Collaboration with fintech

Of course, just as recent years have seen consumers embrace digital payments, businesses have responded by using digitalization to transform their operations. “The pandemic has emerged as the trigger to push digital adoption and create the Fintech 2.0 era,” explains Aida Diarra. “The accelerated demand for digital services brought on by the pandemic has also brought a demand for a more integrated customer experience and less fragmented offerings – a question of ease and for many consumers a question of cost.”

Here, there is an opportunity to find more agile ways to work with fintech, in solving the need for integrated financial services at scale and – crucially – at the right cost. Visa is working both to address the readiness of the payments ecosystem and accelerate progress in this area, as well as connecting traditional and non-traditional players to help achieve these goals.

Building trust in BNPL

In SSA countries, consumers increasingly not only expect to pay how they want but when it suits them also. The rise of buy-now-pay-later (BNPL) transactions can be attributed to several factors: the flexibility they offer the consumer; growing adoption by merchants; and their appeal for both online and physical purchases. As a result, younger consumers have particularly embraced BNPL as a payment option.

While spending by this method is still relatively low compared to that on cards, its growing popularity deserves focus: BNPL is expected to account for roughly 24% of all global eCommerce transactions by 2026, up from 9% in 2021. This is illustrated by merchants’ appetite for the solution, with 65% of merchants in one survey planning to add BNPL as a payment method by 2022. The benefits are clear, says Aida Diarra. “Globally, Visa has seen BNPL drive a bigger basket and the purchase of higher ticket items. We are also seeing merchants embed BNPL in consumer shopping journey and how consumers are using BNPL in the everyday purchase as well.”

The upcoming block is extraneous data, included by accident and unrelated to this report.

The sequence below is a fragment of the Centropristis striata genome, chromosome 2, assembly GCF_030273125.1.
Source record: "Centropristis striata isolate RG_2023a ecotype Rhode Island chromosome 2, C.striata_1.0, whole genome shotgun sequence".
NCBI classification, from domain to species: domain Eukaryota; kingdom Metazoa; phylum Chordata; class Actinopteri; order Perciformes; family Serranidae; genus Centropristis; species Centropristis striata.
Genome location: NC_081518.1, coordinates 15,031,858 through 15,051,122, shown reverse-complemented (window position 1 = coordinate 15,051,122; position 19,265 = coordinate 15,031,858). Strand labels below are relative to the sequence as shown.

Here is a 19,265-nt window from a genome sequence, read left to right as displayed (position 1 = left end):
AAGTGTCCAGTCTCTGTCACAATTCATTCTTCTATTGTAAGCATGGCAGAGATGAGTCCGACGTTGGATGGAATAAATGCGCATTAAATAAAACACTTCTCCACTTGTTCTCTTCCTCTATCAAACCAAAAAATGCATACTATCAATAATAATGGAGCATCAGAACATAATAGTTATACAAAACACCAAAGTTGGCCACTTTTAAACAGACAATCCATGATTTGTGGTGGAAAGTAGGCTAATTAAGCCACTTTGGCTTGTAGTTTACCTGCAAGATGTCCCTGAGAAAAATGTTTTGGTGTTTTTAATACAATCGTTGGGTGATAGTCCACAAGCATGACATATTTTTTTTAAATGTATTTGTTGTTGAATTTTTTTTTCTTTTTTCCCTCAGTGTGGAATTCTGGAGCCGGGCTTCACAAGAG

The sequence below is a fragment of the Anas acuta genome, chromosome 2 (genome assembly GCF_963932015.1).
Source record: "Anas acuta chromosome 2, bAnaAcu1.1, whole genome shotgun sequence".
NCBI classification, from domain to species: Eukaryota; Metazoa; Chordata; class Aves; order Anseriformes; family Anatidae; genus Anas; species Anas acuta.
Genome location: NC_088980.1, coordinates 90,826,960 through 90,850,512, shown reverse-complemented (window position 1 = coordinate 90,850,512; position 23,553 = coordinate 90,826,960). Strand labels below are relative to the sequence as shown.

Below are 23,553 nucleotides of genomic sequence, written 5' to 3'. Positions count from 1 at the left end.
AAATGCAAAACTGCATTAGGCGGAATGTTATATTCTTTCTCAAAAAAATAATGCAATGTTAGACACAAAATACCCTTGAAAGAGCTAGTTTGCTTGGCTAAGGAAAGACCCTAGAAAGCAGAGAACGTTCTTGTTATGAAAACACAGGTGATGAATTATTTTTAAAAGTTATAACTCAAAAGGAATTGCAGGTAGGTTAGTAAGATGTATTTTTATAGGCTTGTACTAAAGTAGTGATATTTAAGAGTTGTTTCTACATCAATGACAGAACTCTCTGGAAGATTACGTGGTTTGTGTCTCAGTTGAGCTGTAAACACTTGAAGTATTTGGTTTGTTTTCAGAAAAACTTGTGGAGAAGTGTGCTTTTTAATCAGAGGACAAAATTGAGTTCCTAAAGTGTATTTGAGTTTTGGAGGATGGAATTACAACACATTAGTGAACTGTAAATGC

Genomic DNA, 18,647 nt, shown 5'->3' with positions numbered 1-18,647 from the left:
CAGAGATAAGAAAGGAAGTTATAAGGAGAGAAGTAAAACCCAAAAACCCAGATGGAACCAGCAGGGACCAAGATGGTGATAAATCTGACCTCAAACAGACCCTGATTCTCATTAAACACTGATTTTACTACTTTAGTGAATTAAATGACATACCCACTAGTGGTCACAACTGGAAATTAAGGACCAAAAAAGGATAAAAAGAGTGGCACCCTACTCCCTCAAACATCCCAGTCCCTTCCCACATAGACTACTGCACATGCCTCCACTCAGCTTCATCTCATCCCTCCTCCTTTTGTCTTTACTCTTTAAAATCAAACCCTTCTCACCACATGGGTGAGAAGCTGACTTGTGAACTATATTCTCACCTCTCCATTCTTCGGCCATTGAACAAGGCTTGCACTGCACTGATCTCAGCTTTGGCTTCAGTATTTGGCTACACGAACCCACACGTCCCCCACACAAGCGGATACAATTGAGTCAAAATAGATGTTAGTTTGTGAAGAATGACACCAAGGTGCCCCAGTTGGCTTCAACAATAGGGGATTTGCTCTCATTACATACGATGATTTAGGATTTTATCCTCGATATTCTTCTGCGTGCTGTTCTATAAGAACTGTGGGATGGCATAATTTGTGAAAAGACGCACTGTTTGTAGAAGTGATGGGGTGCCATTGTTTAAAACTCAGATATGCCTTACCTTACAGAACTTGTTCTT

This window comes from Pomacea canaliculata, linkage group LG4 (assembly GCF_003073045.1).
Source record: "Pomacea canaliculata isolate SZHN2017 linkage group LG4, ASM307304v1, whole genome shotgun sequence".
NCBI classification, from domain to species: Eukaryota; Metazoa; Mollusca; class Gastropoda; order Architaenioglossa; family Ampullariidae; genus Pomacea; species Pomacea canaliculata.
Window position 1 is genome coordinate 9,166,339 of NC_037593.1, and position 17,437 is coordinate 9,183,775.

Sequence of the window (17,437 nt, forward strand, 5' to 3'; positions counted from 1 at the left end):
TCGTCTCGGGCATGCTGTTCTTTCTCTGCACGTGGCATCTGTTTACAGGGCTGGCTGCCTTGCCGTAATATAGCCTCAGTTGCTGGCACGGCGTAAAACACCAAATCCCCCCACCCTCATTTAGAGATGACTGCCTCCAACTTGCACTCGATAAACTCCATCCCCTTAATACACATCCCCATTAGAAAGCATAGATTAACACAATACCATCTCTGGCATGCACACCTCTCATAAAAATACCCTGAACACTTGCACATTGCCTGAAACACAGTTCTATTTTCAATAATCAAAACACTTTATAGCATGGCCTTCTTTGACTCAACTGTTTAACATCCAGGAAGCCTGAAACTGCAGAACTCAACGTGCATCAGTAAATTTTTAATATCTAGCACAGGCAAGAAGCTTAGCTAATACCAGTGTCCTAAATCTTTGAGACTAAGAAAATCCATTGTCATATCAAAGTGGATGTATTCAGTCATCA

As with any new payment method, practical realities are still catching up. In SSA, Visa is working to enable the BNPL ecosystem in key markets by incentivizing development for processors and gateways. Specifically, Visa is supporting the ecosystem for instalment payment services (that let consumers use their existing Visa cards to access BNPL plans) in several SSA countries by launching instalment payments with key card issuers.

As with aspects of digital payments, what consumers want will drive progress and by extension, growth. As Aida Diarra says: “Consumers must be met where they are today so they can be better served tomorrow. With the speed at which change occurs, digital-first commerce will soon be the new normal, the faster we adapt, the more competitive we will be.”

Article by Aida Diarra – Senior Vice President and Group Country Manager SSA Visa.

Elsewhere on Ventures

Triangle arrow